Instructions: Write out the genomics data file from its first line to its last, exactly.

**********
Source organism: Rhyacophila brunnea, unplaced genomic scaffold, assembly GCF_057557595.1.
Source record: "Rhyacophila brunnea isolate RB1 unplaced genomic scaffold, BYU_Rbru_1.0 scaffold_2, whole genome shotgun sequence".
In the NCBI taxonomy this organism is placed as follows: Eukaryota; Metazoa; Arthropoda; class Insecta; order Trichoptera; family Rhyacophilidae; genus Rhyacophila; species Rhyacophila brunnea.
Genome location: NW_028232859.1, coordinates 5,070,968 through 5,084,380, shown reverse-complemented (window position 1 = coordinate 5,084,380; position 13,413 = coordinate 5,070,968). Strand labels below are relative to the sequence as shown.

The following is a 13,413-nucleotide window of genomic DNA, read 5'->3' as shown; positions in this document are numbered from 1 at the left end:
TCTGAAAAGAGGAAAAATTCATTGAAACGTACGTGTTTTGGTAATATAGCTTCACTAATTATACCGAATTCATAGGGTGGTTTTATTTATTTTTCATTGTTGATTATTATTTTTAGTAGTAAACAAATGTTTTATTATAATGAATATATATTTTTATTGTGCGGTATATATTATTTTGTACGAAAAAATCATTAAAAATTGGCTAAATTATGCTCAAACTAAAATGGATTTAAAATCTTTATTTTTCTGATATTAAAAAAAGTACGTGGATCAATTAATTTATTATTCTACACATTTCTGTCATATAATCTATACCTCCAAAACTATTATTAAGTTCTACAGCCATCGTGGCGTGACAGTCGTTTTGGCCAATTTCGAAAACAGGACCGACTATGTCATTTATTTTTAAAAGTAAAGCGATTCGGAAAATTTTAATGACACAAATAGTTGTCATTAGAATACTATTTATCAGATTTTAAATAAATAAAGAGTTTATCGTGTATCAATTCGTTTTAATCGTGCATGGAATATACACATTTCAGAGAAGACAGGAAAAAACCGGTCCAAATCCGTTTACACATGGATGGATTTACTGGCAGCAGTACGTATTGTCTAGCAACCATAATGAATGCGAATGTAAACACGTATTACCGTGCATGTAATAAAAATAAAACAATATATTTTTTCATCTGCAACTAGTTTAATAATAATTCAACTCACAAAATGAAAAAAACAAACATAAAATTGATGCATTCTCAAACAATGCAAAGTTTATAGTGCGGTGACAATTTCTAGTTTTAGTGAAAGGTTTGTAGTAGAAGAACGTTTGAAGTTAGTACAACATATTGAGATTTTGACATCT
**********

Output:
Source organism: Rhyacophila brunnea, unplaced genomic scaffold, assembly GCF_057557595.1.
Source record: "Rhyacophila brunnea isolate RB1 unplaced genomic scaffold, BYU_Rbru_1.0 scaffold_2, whole genome shotgun sequence".
In the NCBI taxonomy this organism is placed as follows: Eukaryota; Metazoa; Arthropoda; class Insecta; order Trichoptera; family Rhyacophilidae; genus Rhyacophila; species Rhyacophila brunnea.
Genome location: NW_028232859.1, coordinates 5,070,968 through 5,084,380, shown reverse-complemented (window position 1 = coordinate 5,084,380; position 13,413 = coordinate 5,070,968). Strand labels below are relative to the sequence as shown.

The following is a 13,413-nucleotide window of genomic DNA, read 5'->3' as shown; positions in this document are numbered from 1 at the left end:
TCTGAAAAGAGGAAAAATTCATTGAAACGTACGTGTTTTGGTAATATAGCTTCACTAATTATACCGAATTCATAGGGTGGTTTTATTTATTTTTCATTGTTGATTATTATTTTTAGTAGTAAACAAATGTTTTATTATAATGAATATATATTTTTATTGTGCGGTATATATTATTTTGTACGAAAAAATCATTAAAAATTGGCTAAATTATGCTCAAACTAAAATGGATTTAAAATCTTTATTTTTCTGATATTAAAAAAAGTACGTGGATCAATTAATTTATTATTCTACACATTTCTGTCATATAATCTATACCTCCAAAACTATTATTAAGTTCTACAGCCATCGTGGCGTGACAGTCGTTTTGGCCAATTTCGAAAACAGGACCGACTATGTCATTTATTTTTAAAAGTAAAGCGATTCGGAAAATTTTAATGACACAAATAGTTGTCATTAGAATACTATTTATCAGATTTTAAATAAATAAAGAGTTTATCGTGTATCAATTCGTTTTAATCGTGCATGGAATATACACATTTCAGAGAAGACAGGAAAAAACCGGTCCAAATCCGTTTACACATGGATGGATTTACTGGCAGCAGTACGTATTGTCTAGCAACCATAATGAATGCGAATGTAAACACGTATTACCGTGCATGTAATAAAAATAAAACAATATATTTTTTCATCTGCAACTAGTTTAATAATAATTCAACTCACAAAATGAAAAAAACAAACATAAAATTGATGCATTCTCAAACAATGCAAAGTTTATAGTGCGGTGACAATTTCTAGTTTTAGTGAAAGGTTTGTAGTAGAAGAACGTTTGAAGTTAGTACAACATATTGAGATTTTGACATCT